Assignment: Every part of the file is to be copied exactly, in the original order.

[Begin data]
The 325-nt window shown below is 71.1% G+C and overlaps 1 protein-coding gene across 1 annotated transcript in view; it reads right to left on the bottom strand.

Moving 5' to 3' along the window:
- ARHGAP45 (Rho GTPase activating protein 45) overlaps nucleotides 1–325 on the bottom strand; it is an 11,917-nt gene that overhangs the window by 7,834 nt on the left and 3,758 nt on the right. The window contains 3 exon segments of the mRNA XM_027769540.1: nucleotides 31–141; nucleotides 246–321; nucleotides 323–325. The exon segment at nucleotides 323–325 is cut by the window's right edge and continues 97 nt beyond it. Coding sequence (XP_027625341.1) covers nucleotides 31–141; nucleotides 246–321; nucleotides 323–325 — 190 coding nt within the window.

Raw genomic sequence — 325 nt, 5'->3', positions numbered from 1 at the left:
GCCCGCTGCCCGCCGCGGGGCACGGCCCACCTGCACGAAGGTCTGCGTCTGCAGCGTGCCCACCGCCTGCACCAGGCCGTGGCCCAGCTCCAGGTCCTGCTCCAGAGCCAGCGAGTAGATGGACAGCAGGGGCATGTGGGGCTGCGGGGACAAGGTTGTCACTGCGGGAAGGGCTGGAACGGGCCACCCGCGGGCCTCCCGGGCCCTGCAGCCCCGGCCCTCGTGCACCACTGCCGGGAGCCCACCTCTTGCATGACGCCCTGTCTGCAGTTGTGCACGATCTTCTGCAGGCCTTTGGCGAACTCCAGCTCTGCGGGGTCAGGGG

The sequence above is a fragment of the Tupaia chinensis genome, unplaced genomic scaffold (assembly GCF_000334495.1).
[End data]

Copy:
The 325-nt window shown below is 71.1% G+C and overlaps 1 protein-coding gene across 1 annotated transcript in view; it reads right to left on the bottom strand.

Moving 5' to 3' along the window:
- ARHGAP45 (Rho GTPase activating protein 45) overlaps nucleotides 1–325 on the bottom strand; it is an 11,917-nt gene that overhangs the window by 7,834 nt on the left and 3,758 nt on the right. The window contains 3 exon segments of the mRNA XM_027769540.1: nucleotides 31–141; nucleotides 246–321; nucleotides 323–325. The exon segment at nucleotides 323–325 is cut by the window's right edge and continues 97 nt beyond it. Coding sequence (XP_027625341.1) covers nucleotides 31–141; nucleotides 246–321; nucleotides 323–325 — 190 coding nt within the window.

Raw genomic sequence — 325 nt, 5'->3', positions numbered from 1 at the left:
GCCCGCTGCCCGCCGCGGGGCACGGCCCACCTGCACGAAGGTCTGCGTCTGCAGCGTGCCCACCGCCTGCACCAGGCCGTGGCCCAGCTCCAGGTCCTGCTCCAGAGCCAGCGAGTAGATGGACAGCAGGGGCATGTGGGGCTGCGGGGACAAGGTTGTCACTGCGGGAAGGGCTGGAACGGGCCACCCGCGGGCCTCCCGGGCCCTGCAGCCCCGGCCCTCGTGCACCACTGCCGGGAGCCCACCTCTTGCATGACGCCCTGTCTGCAGTTGTGCACGATCTTCTGCAGGCCTTTGGCGAACTCCAGCTCTGCGGGGTCAGGGG

The sequence above is a fragment of the Tupaia chinensis genome, unplaced genomic scaffold (assembly GCF_000334495.1).